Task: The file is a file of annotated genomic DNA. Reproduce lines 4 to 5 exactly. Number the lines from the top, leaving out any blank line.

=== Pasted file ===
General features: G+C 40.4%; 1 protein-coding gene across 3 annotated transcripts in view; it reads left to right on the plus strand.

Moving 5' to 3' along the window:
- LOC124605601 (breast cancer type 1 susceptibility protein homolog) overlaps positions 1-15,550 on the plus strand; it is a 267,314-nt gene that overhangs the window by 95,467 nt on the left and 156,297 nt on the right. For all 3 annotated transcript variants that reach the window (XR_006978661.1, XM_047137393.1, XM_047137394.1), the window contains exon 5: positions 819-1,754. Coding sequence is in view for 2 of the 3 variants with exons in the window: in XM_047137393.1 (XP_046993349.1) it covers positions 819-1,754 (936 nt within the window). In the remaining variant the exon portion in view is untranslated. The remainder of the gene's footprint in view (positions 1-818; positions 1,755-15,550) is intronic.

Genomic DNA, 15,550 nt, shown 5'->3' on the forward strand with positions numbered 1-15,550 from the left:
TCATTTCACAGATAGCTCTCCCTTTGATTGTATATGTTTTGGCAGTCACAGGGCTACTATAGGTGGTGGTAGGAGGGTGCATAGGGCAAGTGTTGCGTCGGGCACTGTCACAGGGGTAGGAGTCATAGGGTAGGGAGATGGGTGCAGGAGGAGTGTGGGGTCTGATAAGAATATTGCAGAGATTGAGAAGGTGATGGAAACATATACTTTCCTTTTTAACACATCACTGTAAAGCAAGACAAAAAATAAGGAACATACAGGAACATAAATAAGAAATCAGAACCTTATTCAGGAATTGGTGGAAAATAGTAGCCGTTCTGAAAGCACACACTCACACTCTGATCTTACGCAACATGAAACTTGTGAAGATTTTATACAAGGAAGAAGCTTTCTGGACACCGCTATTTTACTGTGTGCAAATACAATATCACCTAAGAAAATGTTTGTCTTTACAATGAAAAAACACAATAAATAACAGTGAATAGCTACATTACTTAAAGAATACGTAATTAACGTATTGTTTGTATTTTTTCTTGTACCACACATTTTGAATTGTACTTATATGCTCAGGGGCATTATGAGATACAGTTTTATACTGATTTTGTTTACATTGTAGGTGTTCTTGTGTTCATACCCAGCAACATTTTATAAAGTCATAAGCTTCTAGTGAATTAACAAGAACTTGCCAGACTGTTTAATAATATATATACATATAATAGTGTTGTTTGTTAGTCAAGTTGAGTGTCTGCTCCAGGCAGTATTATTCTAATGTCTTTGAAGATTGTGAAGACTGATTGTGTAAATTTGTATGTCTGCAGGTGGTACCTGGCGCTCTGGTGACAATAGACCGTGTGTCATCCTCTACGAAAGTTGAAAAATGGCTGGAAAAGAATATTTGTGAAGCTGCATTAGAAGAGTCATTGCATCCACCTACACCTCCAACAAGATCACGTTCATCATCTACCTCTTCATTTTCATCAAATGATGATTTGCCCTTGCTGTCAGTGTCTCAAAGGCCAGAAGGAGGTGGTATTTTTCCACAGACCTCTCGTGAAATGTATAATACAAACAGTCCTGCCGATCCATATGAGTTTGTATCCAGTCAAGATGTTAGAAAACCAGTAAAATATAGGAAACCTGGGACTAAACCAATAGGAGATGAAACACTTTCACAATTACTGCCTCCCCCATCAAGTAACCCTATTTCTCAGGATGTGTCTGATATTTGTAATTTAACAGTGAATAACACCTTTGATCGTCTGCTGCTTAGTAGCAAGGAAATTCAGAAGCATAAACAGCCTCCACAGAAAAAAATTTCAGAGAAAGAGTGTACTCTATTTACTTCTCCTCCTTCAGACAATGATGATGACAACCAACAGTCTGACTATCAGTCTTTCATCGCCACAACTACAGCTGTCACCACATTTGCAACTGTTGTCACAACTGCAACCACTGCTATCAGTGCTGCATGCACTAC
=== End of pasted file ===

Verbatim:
Genomic DNA, 15,550 nt, shown 5'->3' on the forward strand with positions numbered 1-15,550 from the left:
TCATTTCACAGATAGCTCTCCCTTTGATTGTATATGTTTTGGCAGTCACAGGGCTACTATAGGTGGTGGTAGGAGGGTGCATAGGGCAAGTGTTGCGTCGGGCACTGTCACAGGGGTAGGAGTCATAGGGTAGGGAGATGGGTGCAGGAGGAGTGTGGGGTCTGATAAGAATATTGCAGAGATTGAGAAGGTGATGGAAACATATACTTTCCTTTTTAACACATCACTGTAAAGCAAGACAAAAAATAAGGAACATACAGGAACATAAATAAGAAATCAGAACCTTATTCAGGAATTGGTGGAAAATAGTAGCCGTTCTGAAAGCACACACTCACACTCTGATCTTACGCAACATGAAACTTGTGAAGATTTTATACAAGGAAGAAGCTTTCTGGACACCGCTATTTTACTGTGTGCAAATACAATATCACCTAAGAAAATGTTTGTCTTTACAATGAAAAAACACAATAAATAACAGTGAATAGCTACATTACTTAAAGAATACGTAATTAACGTATTGTTTGTATTTTTTCTTGTACCACACATTTTGAATTGTACTTATATGCTCAGGGGCATTATGAGATACAGTTTTATACTGATTTTGTTTACATTGTAGGTGTTCTTGTGTTCATACCCAGCAACATTTTATAAAGTCATAAGCTTCTAGTGAATTAACAAGAACTTGCCAGACTGTTTAATAATATATATACATATAATAGTGTTGTTTGTTAGTCAAGTTGAGTGTCTGCTCCAGGCAGTATTATTCTAATGTCTTTGAAGATTGTGAAGACTGATTGTGTAAATTTGTATGTCTGCAGGTGGTACCTGGCGCTCTGGTGACAATAGACCGTGTGTCATCCTCTACGAAAGTTGAAAAATGGCTGGAAAAGAATATTTGTGAAGCTGCATTAGAAGAGTCATTGCATCCACCTACACCTCCAACAAGATCACGTTCATCATCTACCTCTTCATTTTCATCAAATGATGATTTGCCCTTGCTGTCAGTGTCTCAAAGGCCAGAAGGAGGTGGTATTTTTCCACAGACCTCTCGTGAAATGTATAATACAAACAGTCCTGCCGATCCATATGAGTTTGTATCCAGTCAAGATGTTAGAAAACCAGTAAAATATAGGAAACCTGGGACTAAACCAATAGGAGATGAAACACTTTCACAATTACTGCCTCCCCCATCAAGTAACCCTATTTCTCAGGATGTGTCTGATATTTGTAATTTAACAGTGAATAACACCTTTGATCGTCTGCTGCTTAGTAGCAAGGAAATTCAGAAGCATAAACAGCCTCCACAGAAAAAAATTTCAGAGAAAGAGTGTACTCTATTTACTTCTCCTCCTTCAGACAATGATGATGACAACCAACAGTCTGACTATCAGTCTTTCATCGCCACAACTACAGCTGTCACCACATTTGCAACTGTTGTCACAACTGCAACCACTGCTATCAGTGCTGCATGCACTAC